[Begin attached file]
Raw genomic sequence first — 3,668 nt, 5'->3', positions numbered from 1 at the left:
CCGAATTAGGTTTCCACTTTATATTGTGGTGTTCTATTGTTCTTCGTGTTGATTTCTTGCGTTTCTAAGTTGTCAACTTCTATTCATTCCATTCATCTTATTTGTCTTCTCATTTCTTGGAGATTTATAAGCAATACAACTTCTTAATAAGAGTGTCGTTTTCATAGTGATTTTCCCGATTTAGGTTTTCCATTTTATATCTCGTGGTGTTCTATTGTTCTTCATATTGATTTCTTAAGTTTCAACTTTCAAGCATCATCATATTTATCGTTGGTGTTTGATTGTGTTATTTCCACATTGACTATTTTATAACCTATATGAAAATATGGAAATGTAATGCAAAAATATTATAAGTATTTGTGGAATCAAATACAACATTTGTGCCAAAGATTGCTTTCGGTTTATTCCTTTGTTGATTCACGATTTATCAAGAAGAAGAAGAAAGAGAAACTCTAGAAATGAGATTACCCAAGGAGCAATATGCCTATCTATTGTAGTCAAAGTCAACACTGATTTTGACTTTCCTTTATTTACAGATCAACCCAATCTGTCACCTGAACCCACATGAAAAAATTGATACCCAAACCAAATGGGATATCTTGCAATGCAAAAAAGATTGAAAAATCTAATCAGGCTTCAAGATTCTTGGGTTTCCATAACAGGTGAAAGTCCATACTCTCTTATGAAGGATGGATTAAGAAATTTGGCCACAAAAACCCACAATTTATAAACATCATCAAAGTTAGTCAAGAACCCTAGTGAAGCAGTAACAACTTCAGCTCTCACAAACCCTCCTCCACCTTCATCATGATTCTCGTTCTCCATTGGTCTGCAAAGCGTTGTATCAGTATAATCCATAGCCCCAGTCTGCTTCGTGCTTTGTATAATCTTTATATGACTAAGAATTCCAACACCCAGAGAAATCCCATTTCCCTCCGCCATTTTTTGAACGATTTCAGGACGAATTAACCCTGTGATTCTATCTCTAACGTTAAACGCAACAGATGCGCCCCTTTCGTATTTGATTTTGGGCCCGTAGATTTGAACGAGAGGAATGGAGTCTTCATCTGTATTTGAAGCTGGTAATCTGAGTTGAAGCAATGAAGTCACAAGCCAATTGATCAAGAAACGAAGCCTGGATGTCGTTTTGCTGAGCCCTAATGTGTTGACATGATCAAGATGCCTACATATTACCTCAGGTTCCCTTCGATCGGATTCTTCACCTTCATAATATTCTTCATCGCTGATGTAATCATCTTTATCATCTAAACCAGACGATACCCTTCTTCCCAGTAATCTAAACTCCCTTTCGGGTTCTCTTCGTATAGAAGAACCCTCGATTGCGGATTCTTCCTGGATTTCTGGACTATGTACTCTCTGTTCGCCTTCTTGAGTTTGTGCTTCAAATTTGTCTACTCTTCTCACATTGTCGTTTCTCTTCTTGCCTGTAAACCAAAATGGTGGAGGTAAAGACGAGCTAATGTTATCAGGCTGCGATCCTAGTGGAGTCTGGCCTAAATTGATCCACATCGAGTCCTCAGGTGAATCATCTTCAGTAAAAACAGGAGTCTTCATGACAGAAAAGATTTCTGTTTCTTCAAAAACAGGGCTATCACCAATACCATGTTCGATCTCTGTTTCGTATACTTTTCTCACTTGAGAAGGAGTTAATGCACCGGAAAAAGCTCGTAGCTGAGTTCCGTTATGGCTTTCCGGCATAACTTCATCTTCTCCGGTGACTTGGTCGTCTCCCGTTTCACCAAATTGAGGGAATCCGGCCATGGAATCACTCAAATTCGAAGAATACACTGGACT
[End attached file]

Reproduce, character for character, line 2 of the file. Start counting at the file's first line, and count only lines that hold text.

CCGAATTAGGTTTCCACTTTATATTGTGGTGTTCTATTGTTCTTCGTGTTGATTTCTTGCGTTTCTAAGTTGTCAACTTCTATTCATTCCATTCATCTTATTTGTCTTCTCATTTCTTGGAGATTTATAAGCAATACAACTTCTTAATAAGAGTGTCGTTTTCATAGTGATTTTCCCGATTTAGGTTTTCCATTTTATATCTCGTGGTGTTCTATTGTTCTTCATATTGATTTCTTAAGTTTCAACTTTCAAGCATCATCATATTTATCGTTGGTGTTTGATTGTGTTATTTCCACATTGACTATTTTATAACCTATATGAAAATATGGAAATGTAATGCAAAAATATTATAAGTATTTGTGGAATCAAATACAACATTTGTGCCAAAGATTGCTTTCGGTTTATTCCTTTGTTGATTCACGATTTATCAAGAAGAAGAAGAAAGAGAAACTCTAGAAATGAGATTACCCAAGGAGCAATATGCCTATCTATTGTAGTCAAAGTCAACACTGATTTTGACTTTCCTTTATTTACAGATCAACCCAATCTGTCACCTGAACCCACATGAAAAAATTGATACCCAAACCAAATGGGATATCTTGCAATGCAAAAAAGATTGAAAAATCTAATCAGGCTTCAAGATTCTTGGGTTTCCATAACAGGTGAAAGTCCATACTCTCTTATGAAGGATGGATTAAGAAATTTGGCCACAAAAACCCACAATTTATAAACATCATCAAAGTTAGTCAAGAACCCTAGTGAAGCAGTAACAACTTCAGCTCTCACAAACCCTCCTCCACCTTCATCATGATTCTCGTTCTCCATTGGTCTGCAAAGCGTTGTATCAGTATAATCCATAGCCCCAGTCTGCTTCGTGCTTTGTATAATCTTTATATGACTAAGAATTCCAACACCCAGAGAAATCCCATTTCCCTCCGCCATTTTTTGAACGATTTCAGGACGAATTAACCCTGTGATTCTATCTCTAACGTTAAACGCAACAGATGCGCCCCTTTCGTATTTGATTTTGGGCCCGTAGATTTGAACGAGAGGAATGGAGTCTTCATCTGTATTTGAAGCTGGTAATCTGAGTTGAAGCAATGAAGTCACAAGCCAATTGATCAAGAAACGAAGCCTGGATGTCGTTTTGCTGAGCCCTAATGTGTTGACATGATCAAGATGCCTACATATTACCTCAGGTTCCCTTCGATCGGATTCTTCACCTTCATAATATTCTTCATCGCTGATGTAATCATCTTTATCATCTAAACCAGACGATACCCTTCTTCCCAGTAATCTAAACTCCCTTTCGGGTTCTCTTCGTATAGAAGAACCCTCGATTGCGGATTCTTCCTGGATTTCTGGACTATGTACTCTCTGTTCGCCTTCTTGAGTTTGTGCTTCAAATTTGTCTACTCTTCTCACATTGTCGTTTCTCTTCTTGCCTGTAAACCAAAATGGTGGAGGTAAAGACGAGCTAATGTTATCAGGCTGCGATCCTAGTGGAGTCTGGCCTAAATTGATCCACATCGAGTCCTCAGGTGAATCATCTTCAGTAAAAACAGGAGTCTTCATGACAGAAAAGATTTCTGTTTCTTCAAAAACAGGGCTATCACCAATACCATGTTCGATCTCTGTTTCGTATACTTTTCTCACTTGAGAAGGAGTTAATGCACCGGAAAAAGCTCGTAGCTGAGTTCCGTTATGGCTTTCCGGCATAACTTCATCTTCTCCGGTGACTTGGTCGTCTCCCGTTTCACCAAATTGAGGGAATCCGGCCATGGAATCACTCAAATTCGAAGAATACACTGGACT